[In the player above, watch a previous New Day Cleveland segment on upcoming spring and summer camps at the Cleveland Museum of Natural History.]

CLEVELAND (WJW) — One “damn fine dog” whose lifesaving feat in 1925 made him Cleveland’s most famous adopted pup is still helping advance science, nearly a century later.

New studies on mammal DNA just published in Science magazine show how certain animal species are able to do great things. These studies can help scientists better understand how parts of the human genome influence health and disease, according to a Thursday news release from the Cleveland Museum of Natural History.

One of the animals studied was the famed sled dog Balto, whose daring dogsled relay to deliver lifesaving medicine to a remote Alaskan town in 1925 earned him worldwide recognition. His mount remains on display at the Cleveland Museum of Natural History.

The Serum Run

Balto (Cleveland Museum of Natural History)

Nearly 100 years ago, Balto led a 13-dog team on the final leg of a 674-mile dogsled relay to bring medicine to the icebound and isolated town of Nome, Alaska, which was suffering from an outbreak of diphtheria, according to the release. The so-called “Serum Run” was finished in 127 hours amid blizzard conditions and temperatures reaching -50 degrees. Afterward, the sled’s musher Gunnar Kaasen hugged Balto, repeatedly calling him a “damn fine dog.”

Balto and the other dogs on the sledding team became famous, and went on show tours for two years. But they eventually ended up at a Los Angeles dime museum, left in deplorable conditions, according to the release. Local businessman George Kimble sought to rescue the dogs, and appealed to the Cleveland community, raising the $1,500 he needed in just 10 days.

On March 19, 1927, Balto and his remaining teammates received “a hero’s welcome” in Cleveland, including a parade through Public Square, according to the release. Following his natural death in 1933, his mount went on display at the museum.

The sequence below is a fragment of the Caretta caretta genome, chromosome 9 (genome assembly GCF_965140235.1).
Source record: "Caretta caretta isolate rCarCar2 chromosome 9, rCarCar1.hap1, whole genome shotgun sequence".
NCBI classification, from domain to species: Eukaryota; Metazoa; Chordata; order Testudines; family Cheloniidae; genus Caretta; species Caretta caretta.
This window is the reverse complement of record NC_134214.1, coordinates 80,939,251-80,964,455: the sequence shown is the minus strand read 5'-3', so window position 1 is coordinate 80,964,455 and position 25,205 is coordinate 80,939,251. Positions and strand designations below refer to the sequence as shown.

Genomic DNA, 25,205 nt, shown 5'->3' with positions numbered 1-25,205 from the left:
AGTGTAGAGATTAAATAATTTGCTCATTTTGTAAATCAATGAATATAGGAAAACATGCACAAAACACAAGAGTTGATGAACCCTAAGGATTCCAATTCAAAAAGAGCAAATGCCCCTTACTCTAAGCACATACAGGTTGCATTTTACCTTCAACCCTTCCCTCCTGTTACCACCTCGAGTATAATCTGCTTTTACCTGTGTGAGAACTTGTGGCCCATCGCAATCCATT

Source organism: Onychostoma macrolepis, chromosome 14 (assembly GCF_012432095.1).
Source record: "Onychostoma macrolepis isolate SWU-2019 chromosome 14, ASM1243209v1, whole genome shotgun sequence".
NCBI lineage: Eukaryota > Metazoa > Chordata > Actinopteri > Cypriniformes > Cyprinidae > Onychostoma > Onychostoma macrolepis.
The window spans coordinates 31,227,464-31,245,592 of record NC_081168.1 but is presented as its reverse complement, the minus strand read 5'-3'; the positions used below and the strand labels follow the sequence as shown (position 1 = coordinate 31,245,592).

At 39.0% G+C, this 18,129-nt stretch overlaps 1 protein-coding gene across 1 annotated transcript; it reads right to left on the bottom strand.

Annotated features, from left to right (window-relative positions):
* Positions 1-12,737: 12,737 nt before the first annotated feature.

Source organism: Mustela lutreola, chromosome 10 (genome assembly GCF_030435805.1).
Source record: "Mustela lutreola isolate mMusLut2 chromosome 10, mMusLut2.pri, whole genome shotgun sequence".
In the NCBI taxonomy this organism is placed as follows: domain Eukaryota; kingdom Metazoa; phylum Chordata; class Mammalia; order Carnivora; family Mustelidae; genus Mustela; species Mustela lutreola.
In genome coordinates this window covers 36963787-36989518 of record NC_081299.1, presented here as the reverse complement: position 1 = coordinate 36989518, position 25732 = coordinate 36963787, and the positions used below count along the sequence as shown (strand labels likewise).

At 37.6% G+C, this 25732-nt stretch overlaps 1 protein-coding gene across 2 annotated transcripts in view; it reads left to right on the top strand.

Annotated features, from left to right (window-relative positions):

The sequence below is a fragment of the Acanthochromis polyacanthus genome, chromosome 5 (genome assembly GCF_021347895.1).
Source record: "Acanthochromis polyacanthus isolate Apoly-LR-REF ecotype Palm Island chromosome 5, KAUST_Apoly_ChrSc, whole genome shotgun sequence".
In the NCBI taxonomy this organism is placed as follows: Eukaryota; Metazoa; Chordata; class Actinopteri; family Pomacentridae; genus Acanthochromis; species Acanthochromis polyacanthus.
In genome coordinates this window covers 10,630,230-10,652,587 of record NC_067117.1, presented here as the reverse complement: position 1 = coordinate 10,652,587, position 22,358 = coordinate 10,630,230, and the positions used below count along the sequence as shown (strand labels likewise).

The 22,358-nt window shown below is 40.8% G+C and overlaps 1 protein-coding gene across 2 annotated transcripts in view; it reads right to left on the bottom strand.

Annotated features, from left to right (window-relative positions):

“Preserving Balto’s legacy is something we take very seriously,” Sonia Winner, museum president and CEO, is quoted in the release. “We are thrilled that such a beloved figure of the past continues to have relevance in the present. Balto’s story is also a great story about Cleveland. The generosity of Clevelanders allowed Balto and his teammates to spend the rest of their lives at the Brookside Zoo, which at one time was operated by the Museum.”

Balto (Cleveland Museum of Natural History)

The Zoonomia Project

The museum was one of 50 institutions across the world that offered up samples for The Zoonomia Project, which sequenced and compared genomes from 240 diverse mammals and used a small sample of Balto’s skin.

“The fact that the DNA from a tiny sample of Balto’s skin can provide new scientific insights is a powerful reminder of how advances in science continually allow us to glean new information from museum collections,” Gavin Svenson, the museum’s chief science officer, is quoted in the release. “Every one of the millions of objects in our Museum has the potential to reveal an important clue to a future scientist, who in turn can enhance our understanding of the past, present, and future of the world around us.”

As for Balto himself, though he was always thought to be a Siberian husky — and even rumored to be part wolf — the new DNA analysis showed he was only part husky, according to the release. He was also found to be related to other living dog lineages around the world.

“In short, Balto lived in a time when there was more diversity in dogs than there is today in modern breeds, likely making Balto better equipped to thrive in that environment,” said Heather Huson, an animal science professor at Cornell University who worked on the study.

Balto to this day remains an “icon” of the museum, according to the release.

“A shining example of triumph in the face of incredible odds, Balto also serves as a reminder of Cleveland’s philanthropic tradition — a spirit of generosity that endures in the community today,” it reads.